Reason #102,432 to be happy you live in the present era: No 45-foot-long snakes
We told you on Wednesday about the discovery of the Titanoboa cerrejonensis, a prehistoric snake as long as a school bus and as heavy as a Volkswagen Beetle.
The snake lived about 58 million to 60 million years ago and its fossilized remains were found in a coal mine in Colombia. It could eat animals the size of modern cows and bison.
And the giant snake wasn't the only thing found in the mine, according to our colleague Thomas H. Maugh II:
[Paleontologist Jonathan Bloch of the University of Florida, who identified the snake] and his students identified hundreds of specimens that had been dug from the mine, including "the largest freshwater turtle ever known" and "beautifully preserved skeletons" of an extinct species of crocodile "known to have been in South America, but never seen [there] before."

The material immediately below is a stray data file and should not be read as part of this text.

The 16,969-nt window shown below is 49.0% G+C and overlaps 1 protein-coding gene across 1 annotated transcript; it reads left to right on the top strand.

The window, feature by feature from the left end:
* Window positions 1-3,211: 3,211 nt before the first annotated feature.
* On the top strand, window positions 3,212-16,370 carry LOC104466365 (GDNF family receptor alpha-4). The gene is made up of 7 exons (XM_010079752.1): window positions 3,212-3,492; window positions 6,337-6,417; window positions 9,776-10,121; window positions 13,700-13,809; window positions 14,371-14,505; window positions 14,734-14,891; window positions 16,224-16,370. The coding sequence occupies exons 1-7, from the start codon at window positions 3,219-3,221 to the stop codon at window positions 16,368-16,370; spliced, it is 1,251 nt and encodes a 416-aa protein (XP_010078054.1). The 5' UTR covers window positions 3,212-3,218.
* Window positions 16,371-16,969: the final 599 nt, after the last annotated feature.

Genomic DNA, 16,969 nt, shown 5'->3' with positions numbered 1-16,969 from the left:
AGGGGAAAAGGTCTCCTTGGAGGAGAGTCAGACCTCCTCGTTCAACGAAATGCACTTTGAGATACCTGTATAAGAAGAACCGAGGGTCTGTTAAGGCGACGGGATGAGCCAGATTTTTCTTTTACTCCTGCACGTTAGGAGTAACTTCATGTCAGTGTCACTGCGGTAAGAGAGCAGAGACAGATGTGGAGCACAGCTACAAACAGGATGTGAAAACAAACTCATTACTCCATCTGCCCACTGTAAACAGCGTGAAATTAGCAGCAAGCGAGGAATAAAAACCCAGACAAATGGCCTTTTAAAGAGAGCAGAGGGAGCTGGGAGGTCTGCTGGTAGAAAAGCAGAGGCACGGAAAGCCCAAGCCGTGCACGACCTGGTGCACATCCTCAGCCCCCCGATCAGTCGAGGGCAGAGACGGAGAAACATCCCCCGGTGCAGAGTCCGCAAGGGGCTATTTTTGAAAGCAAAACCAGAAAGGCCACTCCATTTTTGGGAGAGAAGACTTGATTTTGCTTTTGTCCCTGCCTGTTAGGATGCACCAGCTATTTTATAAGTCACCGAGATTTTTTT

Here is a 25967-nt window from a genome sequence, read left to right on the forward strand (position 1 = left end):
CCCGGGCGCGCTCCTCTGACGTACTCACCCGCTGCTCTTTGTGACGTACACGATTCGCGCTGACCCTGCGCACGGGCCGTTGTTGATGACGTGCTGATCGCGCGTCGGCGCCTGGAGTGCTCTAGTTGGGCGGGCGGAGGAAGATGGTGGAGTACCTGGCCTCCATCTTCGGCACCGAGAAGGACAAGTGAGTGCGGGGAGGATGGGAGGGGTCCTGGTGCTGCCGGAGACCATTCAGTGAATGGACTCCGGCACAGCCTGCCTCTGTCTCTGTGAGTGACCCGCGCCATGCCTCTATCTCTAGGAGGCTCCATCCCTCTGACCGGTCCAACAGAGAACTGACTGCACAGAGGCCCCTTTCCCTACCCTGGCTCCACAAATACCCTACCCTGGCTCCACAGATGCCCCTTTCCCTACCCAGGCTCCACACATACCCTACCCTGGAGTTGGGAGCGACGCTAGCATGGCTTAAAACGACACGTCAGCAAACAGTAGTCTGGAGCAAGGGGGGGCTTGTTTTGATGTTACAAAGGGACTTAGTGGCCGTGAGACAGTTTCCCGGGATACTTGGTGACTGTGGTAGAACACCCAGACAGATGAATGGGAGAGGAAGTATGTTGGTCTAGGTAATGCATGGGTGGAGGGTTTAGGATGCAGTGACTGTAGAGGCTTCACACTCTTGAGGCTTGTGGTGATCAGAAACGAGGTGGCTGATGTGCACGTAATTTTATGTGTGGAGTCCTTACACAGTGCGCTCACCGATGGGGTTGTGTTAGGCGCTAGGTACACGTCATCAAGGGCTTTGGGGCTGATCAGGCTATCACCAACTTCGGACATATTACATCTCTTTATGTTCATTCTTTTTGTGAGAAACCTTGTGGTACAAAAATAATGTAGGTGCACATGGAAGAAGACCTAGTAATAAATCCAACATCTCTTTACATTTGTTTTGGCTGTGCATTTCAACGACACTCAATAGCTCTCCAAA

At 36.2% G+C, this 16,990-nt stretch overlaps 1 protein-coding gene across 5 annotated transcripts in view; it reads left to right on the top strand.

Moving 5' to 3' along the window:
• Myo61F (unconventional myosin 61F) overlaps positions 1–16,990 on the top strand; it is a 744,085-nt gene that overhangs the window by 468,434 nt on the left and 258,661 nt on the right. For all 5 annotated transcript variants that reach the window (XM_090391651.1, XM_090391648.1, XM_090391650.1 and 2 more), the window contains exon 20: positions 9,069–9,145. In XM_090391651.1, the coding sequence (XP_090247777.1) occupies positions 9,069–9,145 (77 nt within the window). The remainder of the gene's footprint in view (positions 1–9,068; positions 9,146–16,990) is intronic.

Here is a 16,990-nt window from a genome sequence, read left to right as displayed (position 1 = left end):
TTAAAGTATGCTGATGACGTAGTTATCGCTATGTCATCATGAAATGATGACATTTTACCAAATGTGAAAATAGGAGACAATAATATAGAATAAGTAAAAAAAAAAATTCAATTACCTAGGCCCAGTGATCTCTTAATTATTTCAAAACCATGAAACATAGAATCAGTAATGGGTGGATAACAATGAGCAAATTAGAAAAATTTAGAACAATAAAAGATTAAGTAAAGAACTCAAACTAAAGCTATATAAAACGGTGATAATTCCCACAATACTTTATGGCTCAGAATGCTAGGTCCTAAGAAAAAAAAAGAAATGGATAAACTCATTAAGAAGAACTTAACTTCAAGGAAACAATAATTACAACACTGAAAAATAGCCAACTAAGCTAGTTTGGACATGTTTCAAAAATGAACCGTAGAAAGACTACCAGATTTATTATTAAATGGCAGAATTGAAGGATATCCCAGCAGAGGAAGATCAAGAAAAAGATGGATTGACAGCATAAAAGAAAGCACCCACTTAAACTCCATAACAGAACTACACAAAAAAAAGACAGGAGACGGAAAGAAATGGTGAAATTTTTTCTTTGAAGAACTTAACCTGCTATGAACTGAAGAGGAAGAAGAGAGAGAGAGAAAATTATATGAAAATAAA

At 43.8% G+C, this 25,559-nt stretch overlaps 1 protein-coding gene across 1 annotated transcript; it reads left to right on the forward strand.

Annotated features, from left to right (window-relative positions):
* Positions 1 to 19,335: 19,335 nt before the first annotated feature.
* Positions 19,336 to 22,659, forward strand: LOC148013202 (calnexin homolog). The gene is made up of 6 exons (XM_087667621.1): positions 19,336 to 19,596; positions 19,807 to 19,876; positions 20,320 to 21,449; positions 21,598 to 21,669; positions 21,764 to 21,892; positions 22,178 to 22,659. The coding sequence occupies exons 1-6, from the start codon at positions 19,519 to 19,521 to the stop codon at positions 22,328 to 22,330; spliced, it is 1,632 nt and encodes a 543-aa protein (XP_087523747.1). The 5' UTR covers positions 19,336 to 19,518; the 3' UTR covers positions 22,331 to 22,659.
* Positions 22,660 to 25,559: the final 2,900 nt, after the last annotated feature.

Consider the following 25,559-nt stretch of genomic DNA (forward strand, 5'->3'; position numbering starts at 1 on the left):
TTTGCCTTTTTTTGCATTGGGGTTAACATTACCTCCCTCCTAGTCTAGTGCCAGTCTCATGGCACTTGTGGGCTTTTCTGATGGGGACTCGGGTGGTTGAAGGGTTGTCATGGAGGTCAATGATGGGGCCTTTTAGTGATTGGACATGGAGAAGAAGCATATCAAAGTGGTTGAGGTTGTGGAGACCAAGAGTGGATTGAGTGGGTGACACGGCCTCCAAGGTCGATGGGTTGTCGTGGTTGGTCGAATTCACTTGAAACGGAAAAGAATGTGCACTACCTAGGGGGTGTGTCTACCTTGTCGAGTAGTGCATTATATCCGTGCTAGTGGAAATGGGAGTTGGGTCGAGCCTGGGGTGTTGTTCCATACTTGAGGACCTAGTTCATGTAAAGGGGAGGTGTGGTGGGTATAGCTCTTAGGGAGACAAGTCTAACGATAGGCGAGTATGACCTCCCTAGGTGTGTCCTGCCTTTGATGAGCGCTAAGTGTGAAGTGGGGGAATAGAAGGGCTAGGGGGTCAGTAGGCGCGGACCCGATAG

They also found fossils of a variety of fish, related to bonefish and tarpon, that would have lived in brackish seawater. "That indicates it was a big, riverine system close to the ocean," Bloch said.
The team found 28 snakes between 42 and 45 feet long, Maugh reports.
Video: Associated Press